What social justice cause(s) are you particularly drawn to, and why?

I was drawn to sustainable agriculture because the impact is not only environmental but also social, economic and healthful.  I also just really love the company of other farmers!

Who or what inspires you? 

Weeds!  They are so prolific and will grow even in the poorest conditions.  They are relentless and unapologetic.

What’s the best part about being an artist in Baltimore? 

It seems like there’s a lot of possibility in Baltimore, because there’s so many neglected spaces just waiting for artistic, social projects. There is also a supportive community of likeminded artists and activists who are willing share their resources and ideas.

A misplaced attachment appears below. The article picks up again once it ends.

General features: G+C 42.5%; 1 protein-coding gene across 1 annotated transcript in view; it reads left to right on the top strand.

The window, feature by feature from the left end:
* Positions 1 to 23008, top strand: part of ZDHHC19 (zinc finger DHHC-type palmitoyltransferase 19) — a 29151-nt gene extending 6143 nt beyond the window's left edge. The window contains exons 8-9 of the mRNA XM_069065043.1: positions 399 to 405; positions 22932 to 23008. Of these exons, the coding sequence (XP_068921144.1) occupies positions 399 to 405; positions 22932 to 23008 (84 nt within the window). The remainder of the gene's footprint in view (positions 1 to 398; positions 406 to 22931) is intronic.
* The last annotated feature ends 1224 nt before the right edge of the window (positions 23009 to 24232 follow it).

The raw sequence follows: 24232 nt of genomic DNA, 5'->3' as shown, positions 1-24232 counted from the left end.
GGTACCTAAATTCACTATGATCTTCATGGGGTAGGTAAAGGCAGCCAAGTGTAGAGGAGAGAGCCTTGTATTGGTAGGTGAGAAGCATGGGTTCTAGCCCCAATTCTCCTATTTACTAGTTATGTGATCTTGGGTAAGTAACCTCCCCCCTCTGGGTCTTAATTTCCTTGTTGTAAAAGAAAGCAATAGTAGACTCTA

Whitelock sculpture

Sculpture at Whitelock Farm (photo courtesy Elisa Lane)

What’s the worst part about being an artist in Baltimore? 

I can’t think of any.

What sort of and/or social justice projects would you love to take on?

I would love to create more events that cross-pollinate performance, food, and education.  Like the STEW events, I love those!  I also want the farm to be a launch pad for beginning gardeners, helping people in the city grow their own food.

Who would you like to collaborate on a project with?

I would love to collaborate with artists and educators on creating events around the celebration and education of healthy eating and growing food.

What’s one social justice organization that people need to know about, and why?